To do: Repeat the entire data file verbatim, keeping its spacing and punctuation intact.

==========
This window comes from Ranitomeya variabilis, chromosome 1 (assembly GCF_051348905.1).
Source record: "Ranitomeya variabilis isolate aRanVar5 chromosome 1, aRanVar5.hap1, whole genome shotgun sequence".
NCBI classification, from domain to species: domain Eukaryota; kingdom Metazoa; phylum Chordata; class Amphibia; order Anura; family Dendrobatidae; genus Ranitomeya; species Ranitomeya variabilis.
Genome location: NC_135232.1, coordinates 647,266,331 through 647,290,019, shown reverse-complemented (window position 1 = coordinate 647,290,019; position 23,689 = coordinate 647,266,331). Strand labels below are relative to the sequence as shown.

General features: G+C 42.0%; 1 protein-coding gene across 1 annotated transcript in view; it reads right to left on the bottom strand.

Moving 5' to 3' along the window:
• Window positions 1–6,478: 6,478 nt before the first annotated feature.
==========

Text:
This window comes from Ranitomeya variabilis, chromosome 1 (assembly GCF_051348905.1).
Source record: "Ranitomeya variabilis isolate aRanVar5 chromosome 1, aRanVar5.hap1, whole genome shotgun sequence".
NCBI classification, from domain to species: domain Eukaryota; kingdom Metazoa; phylum Chordata; class Amphibia; order Anura; family Dendrobatidae; genus Ranitomeya; species Ranitomeya variabilis.
Genome location: NC_135232.1, coordinates 647,266,331 through 647,290,019, shown reverse-complemented (window position 1 = coordinate 647,290,019; position 23,689 = coordinate 647,266,331). Strand labels below are relative to the sequence as shown.

General features: G+C 42.0%; 1 protein-coding gene across 1 annotated transcript in view; it reads right to left on the bottom strand.

Moving 5' to 3' along the window:
• Window positions 1–6,478: 6,478 nt before the first annotated feature.